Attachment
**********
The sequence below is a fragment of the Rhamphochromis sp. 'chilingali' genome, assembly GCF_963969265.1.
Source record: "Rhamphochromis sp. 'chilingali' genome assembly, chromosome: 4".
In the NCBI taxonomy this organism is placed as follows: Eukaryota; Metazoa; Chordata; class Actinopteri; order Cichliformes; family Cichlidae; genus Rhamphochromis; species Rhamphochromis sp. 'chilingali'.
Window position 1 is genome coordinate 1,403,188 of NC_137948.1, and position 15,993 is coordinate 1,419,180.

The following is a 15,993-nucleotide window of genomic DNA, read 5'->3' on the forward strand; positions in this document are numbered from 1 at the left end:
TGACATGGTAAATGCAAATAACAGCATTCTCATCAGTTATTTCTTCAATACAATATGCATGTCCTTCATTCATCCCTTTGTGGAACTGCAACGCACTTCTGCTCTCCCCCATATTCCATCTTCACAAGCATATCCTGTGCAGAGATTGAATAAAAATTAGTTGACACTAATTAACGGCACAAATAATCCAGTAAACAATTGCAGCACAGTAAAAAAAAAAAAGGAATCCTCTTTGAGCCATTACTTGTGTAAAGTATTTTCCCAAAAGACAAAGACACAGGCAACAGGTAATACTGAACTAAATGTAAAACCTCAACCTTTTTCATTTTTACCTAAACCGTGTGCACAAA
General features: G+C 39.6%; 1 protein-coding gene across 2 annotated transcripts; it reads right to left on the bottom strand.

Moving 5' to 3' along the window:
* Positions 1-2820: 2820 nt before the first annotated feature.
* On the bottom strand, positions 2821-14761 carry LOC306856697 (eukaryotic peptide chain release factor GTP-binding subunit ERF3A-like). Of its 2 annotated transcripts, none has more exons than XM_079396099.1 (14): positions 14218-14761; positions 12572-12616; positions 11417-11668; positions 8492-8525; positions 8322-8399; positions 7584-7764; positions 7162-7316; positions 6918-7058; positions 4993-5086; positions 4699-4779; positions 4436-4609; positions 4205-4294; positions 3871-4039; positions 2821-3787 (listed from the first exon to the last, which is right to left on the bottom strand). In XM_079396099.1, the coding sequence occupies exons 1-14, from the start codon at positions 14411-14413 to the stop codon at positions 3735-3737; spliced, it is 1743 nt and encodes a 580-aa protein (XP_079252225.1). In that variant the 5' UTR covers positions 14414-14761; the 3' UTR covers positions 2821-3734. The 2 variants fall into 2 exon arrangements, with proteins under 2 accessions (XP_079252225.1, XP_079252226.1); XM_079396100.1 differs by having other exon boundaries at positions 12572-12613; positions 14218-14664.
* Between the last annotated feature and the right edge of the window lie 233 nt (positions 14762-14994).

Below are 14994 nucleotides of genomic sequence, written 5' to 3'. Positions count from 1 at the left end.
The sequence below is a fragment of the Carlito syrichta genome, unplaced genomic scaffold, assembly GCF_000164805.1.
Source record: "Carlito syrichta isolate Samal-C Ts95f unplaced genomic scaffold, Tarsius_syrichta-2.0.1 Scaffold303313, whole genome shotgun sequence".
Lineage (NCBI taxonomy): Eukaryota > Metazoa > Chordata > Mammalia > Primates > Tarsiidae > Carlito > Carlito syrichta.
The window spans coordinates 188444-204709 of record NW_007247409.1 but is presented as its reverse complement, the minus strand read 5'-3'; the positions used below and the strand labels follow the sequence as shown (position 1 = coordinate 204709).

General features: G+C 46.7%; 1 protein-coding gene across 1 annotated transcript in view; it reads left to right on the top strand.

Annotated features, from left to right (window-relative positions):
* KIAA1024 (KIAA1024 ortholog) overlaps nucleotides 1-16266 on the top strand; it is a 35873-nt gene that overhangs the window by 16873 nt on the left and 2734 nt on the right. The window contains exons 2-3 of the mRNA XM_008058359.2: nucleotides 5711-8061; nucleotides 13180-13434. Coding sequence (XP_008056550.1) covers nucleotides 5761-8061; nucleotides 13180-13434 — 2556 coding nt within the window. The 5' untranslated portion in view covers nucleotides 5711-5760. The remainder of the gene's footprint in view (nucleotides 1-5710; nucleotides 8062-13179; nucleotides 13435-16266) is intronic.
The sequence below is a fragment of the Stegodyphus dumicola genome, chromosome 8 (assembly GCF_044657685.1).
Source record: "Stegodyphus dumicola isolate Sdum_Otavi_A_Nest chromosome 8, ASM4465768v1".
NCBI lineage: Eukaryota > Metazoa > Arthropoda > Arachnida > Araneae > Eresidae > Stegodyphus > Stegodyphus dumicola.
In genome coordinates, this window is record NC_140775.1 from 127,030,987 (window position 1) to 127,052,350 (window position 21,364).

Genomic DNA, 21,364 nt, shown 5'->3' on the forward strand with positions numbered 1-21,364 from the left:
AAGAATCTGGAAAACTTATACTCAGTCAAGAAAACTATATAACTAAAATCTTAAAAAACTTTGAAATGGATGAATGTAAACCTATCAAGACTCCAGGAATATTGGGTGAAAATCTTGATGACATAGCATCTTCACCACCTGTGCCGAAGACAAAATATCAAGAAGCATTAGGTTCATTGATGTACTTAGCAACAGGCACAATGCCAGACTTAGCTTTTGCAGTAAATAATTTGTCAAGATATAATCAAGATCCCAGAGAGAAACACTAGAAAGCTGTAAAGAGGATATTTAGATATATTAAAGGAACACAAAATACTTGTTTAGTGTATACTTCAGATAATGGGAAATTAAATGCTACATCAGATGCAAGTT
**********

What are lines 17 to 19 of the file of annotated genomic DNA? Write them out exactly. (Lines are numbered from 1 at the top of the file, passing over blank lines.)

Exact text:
General features: G+C 46.7%; 1 protein-coding gene across 1 annotated transcript in view; it reads left to right on the top strand.

Annotated features, from left to right (window-relative positions):
* KIAA1024 (KIAA1024 ortholog) overlaps nucleotides 1-16266 on the top strand; it is a 35873-nt gene that overhangs the window by 16873 nt on the left and 2734 nt on the right. The window contains exons 2-3 of the mRNA XM_008058359.2: nucleotides 5711-8061; nucleotides 13180-13434. Coding sequence (XP_008056550.1) covers nucleotides 5761-8061; nucleotides 13180-13434 — 2556 coding nt within the window. The 5' untranslated portion in view covers nucleotides 5711-5760. The remainder of the gene's footprint in view (nucleotides 1-5710; nucleotides 8062-13179; nucleotides 13435-16266) is intronic.